Nardi takes the stand, claims accuser was the abuser |

Nardi takes the stand, claims accuser was the abuser

Andre Salvail
The Aspen Times

Peter Nardi sought to turn the tables on his accusers during the eighth day of his sexual-assault trial on Thursday, taking the stand and claiming that he was the victim of a moody, controlling woman who was physically aggressive with him as he was trying to end their eight-month relationship.

The bruises on her jaw and arms, photographed by an Aspen Valley Hospital contract worker specializing in sexual-assault and domestic-violence cases, were the result of self-defense on his part, Nardi testified. As the woman struck him, he would raise his hands or push her away, which had the unintended effect of leaving marks on her body, Nardi suggested.

Most of the trial has focused on events said to have occurred on April 1 and April 6, 2013. The woman has testified that on the latter date Nardi beat her up, holding a pillow over her face so as not to leave bruises and cuts, and sexually assaulted her via digital penetration. The ordeal at her rented condominium lasted around six hours, ending when Nardi grew tired and decided to sleep, the Texas woman has alleged.

“Did you expose (the alleged victim) to a night of terror?” one of Nardi’s defense attorneys, Colleen Scissors, asked at the start of his testimony.

“No,” said Nardi, 51, a former Aspen bartender and local restaurant owner.

Scissors then asked him if he threatened to call “the Connecticut Italian Mafia” to keep her from reporting the incident to authorities.

“No,” he said.

“Did you call her a ‘dog bitch’?” Scissors asked, recalling the woman’s testimony last week. The alleged victim said that in February 2013, following an argument, Nardi kicked her out of his bed and into a dog bed on the floor while cursing at her.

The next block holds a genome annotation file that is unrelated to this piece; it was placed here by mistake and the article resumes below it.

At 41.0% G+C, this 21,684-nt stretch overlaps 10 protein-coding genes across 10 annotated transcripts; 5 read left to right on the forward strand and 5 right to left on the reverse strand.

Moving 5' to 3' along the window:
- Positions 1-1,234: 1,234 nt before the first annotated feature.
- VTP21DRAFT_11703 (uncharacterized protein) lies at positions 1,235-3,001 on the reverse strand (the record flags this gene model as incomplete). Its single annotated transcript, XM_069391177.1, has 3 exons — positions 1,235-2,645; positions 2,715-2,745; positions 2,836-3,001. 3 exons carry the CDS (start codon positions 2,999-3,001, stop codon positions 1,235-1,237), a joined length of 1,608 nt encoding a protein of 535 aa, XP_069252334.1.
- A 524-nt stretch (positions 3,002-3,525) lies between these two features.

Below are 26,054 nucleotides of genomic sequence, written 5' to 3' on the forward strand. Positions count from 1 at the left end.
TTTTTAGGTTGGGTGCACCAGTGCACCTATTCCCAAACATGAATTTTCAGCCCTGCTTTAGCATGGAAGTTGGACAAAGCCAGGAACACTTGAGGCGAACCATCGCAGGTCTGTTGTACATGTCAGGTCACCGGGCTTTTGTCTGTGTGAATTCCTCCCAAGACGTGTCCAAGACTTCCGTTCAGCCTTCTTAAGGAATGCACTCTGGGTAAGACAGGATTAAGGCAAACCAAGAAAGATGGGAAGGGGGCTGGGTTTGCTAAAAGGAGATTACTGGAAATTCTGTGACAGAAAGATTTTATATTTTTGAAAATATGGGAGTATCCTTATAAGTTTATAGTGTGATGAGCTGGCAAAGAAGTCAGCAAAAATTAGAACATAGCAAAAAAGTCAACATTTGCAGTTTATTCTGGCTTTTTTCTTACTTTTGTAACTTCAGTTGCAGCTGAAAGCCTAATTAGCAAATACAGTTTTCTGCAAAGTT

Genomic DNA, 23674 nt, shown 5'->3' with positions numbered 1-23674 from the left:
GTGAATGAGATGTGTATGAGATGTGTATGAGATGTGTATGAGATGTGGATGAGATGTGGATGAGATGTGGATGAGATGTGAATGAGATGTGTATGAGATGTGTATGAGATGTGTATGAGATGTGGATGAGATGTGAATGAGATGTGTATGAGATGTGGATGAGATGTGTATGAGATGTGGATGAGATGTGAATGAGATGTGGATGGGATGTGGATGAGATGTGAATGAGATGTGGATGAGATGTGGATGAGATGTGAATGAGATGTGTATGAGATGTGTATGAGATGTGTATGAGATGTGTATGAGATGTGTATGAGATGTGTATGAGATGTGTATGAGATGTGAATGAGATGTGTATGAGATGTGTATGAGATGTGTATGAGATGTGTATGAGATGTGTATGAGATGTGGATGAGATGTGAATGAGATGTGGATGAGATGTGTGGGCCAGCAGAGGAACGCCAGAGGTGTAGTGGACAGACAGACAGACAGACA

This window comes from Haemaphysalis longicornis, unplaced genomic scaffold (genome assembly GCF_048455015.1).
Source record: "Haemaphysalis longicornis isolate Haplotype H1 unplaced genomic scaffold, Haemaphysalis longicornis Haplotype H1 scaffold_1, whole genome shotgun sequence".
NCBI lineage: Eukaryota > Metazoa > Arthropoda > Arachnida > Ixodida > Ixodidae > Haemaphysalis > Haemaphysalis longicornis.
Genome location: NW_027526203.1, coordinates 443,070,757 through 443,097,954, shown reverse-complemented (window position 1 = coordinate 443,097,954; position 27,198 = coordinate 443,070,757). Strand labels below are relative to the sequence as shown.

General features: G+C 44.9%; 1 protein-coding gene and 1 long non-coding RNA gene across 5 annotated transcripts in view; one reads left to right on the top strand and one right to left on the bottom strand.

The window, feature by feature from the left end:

Nardi said that the word “bitch” was not part of his regular vocabulary and that he is a gentleman.

“Did she call herself a bitch (at times)?” the attorney asked. “Was that a word she called herself?”

“Yes, ‘crazy bitch’ was what she would call herself,” Nardi replied.

Nardi recalled different points in the relationship, which started out well but began to hit sour notes during the December holidays over an issue surrounding her children and tickets to a party at Eric’s Bar.

Later, during Easter weekend, he mentioned to the woman’s daughter that her mother had been arrested for drunken driving. The daughter was not aware of that incident, according to various court testimony. That incident led to some friction during the last week of the relationship, Nardi said.

Nardi’s testimony Thursday generally focused on alternate versions of events already described by the alleged victim and other witnesses during the course of the trial.

Deputy District Attorney Jason Slothouber handled the cross-examination of Nardi and quickly brought up a text message from Nardi to the woman. In it, he referred to her, in part, as a “bitch.”

Slothouber asked Nardi if, as a gentleman, it was OK for him to text the word in lieu of voicing it. Repeatedly, as Slothouber fired off questions seeking to contradict Nardi’s direct testimony, Nardi replied that Slothouber was twisting his previous comments.

“Was it self defense when you grabbed her by the hair and dragged her?” Slothouber asked, referring to the alleged abuse in the early morning hours of April 6 last year.

Nardi denied the action.

“Was it self defense when you spit into her eyelids?” the prosecutor asked.

Nardi said he didn’t spit into the woman’s eyelids.

“Were you saying it was self defense when you left those marks on her neck?” the attorney asked.

Nardi said he didn’t know how the woman got small bruises around the hairline area of her neck, but earlier testified that the woman often fell down when they skied together.

“All I did was grab her arms and push her away,” Nardi said.

Also on Thursday, Nardi described incidents in which the woman would hit him or scratch him following her mood swings. On April 1, while he was working at Su Casa, and also trying to impress potential investors in a new restaurant he was planning, they argued. She tried to “claw out my Adam’s apple,” he said.

Nardi also disagreed with the prosecution’s contention, and the woman’s testimony, that he was jealous and controlling throughout the relationship.

The trial resumes today with the likelihood of closing arguments. Nardi also is accused of felony attempted assault and two misdemeanors in addition to felony sexual assault.

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